World’s Largest E-Methanol Facility Gets €53 Million Boost

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Danish renewables developer European Energy has received €53 million from the Danish Green Investment Fund (DGIF) for its upcoming Power-to-X (PtX) facility in Kassø, which will be the largest e-methanol facility in the world to date, reports Offshore Energy.

Clean fuels

The financing from the fund is part of the total investment in the facility and is seen as a big step forward in European Energy’s production of clean fuels.

The financing will go to the total capital investments in connection with the expansion of the PtX plant in Kassø.

“We see great potential in the facility, which is a step towards scaling PtX technologies. The entire value chain is conceived by, among other things, using CO2 when the e-methanol is to be refined – and this can help to meet the massive demand for electrofuels“, said Michael Zöllner, Managing Partner at Denmark’s Green Investment Fund.

Knud Erik Andersen, CEO of European Energy, added: “We are very happy that DGIF sees the same potential in green fuels, including e-methanol, as we do.”

The future PtX facility is supplied with renewable energy from the nearby 300 MW Kassø Solar Park developed and built by European Energy.

Earlier this year, European Energy ordered a 50 MW electrolyzer planClt from technology firm Siemens Energy for the planned e-methanol facility.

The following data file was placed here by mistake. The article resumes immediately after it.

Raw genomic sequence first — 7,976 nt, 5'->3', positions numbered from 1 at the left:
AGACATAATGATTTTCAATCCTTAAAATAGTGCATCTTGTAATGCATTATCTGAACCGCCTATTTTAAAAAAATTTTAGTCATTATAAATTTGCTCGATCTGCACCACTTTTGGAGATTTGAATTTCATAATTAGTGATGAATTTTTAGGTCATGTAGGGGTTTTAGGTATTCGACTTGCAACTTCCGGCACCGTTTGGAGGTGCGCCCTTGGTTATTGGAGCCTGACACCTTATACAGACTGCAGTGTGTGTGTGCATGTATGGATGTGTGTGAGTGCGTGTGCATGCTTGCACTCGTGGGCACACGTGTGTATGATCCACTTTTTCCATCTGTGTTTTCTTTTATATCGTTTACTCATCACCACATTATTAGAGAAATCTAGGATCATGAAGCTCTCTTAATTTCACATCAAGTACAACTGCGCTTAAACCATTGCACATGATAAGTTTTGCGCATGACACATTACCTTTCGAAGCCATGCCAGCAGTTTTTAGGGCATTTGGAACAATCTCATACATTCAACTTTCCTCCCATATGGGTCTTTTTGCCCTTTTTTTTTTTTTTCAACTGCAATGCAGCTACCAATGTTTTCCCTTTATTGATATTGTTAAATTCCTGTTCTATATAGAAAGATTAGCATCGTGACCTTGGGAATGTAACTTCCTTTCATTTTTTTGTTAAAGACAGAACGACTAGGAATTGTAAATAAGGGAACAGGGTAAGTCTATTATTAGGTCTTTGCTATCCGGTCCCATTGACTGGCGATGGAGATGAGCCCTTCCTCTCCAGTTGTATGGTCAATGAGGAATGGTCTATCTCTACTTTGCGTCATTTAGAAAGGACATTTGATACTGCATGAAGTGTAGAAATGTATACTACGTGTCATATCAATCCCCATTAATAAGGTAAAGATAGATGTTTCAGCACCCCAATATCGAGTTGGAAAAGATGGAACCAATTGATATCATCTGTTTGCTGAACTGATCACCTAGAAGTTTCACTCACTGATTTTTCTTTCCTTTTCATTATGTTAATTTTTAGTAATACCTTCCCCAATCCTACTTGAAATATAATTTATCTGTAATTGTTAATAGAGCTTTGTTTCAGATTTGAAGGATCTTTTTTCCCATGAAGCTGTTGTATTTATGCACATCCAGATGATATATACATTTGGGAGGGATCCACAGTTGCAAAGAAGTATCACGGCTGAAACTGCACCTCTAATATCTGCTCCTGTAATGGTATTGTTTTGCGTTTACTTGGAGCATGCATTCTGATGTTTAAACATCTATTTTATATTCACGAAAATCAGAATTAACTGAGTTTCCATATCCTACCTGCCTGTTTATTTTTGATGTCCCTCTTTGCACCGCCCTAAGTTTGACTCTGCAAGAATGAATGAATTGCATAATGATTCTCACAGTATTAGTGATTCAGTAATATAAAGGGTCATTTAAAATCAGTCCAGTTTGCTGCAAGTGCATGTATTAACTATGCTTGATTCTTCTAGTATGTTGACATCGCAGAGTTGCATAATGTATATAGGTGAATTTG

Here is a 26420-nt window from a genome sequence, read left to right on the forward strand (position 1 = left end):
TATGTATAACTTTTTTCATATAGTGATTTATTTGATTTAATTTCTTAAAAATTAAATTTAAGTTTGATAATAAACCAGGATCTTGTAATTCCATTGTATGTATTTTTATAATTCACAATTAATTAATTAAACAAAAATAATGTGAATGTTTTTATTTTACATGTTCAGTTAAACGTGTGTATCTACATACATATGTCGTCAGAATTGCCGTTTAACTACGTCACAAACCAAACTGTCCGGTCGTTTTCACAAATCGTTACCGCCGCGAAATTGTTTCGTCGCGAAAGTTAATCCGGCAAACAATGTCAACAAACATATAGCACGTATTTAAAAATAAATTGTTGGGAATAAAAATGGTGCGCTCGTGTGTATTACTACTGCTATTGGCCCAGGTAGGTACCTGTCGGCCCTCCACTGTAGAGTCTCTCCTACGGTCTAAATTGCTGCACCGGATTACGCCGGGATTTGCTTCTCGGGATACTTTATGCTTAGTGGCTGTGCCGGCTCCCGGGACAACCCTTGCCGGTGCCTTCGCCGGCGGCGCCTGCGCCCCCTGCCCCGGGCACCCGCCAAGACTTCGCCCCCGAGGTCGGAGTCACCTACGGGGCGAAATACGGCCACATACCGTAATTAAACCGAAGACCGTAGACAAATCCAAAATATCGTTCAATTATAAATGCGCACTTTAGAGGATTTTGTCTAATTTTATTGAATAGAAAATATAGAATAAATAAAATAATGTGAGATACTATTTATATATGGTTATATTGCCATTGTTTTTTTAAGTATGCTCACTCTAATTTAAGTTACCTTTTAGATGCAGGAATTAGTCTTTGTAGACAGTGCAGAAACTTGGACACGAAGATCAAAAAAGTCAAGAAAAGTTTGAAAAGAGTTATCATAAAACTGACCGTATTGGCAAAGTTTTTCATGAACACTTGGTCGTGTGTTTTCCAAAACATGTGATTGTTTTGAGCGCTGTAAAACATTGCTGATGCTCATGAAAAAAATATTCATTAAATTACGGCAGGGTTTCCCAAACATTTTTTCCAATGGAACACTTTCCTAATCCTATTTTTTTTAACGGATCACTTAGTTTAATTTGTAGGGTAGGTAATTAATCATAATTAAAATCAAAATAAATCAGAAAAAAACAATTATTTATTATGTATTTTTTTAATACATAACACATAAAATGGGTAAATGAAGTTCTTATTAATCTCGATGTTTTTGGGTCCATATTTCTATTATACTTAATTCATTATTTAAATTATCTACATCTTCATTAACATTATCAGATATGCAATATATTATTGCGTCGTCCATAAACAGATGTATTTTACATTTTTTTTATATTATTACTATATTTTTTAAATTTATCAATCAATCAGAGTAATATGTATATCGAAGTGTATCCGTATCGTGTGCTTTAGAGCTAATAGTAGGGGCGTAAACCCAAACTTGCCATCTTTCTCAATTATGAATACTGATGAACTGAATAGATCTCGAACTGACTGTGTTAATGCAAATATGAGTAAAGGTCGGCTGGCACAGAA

Electrolysis system

Siemens will design, supply and commission the electrolysis system consisting of three full arrays of its line of proton exchange membrane (PEM) electrolysis products.

As reported previously, the end-users of the e-methanol will be the shipping company Maersk and the fuel retailer Circle K among others.

The start of commercial methanol production is planned for the second half of 2023.

This summer, European Energy signed a contract with Port Esbjerg to deliver green hydrogen which will be used in a fuel cell to generate fossil-free power for vessels in the port, starting from the first half of 2023.

Meanwhile, the company plans to develop 10 gigawatts (GW) of renewable energy in the United States by 2026 through its subsidiary EE North America.

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Source: Offshore Energy

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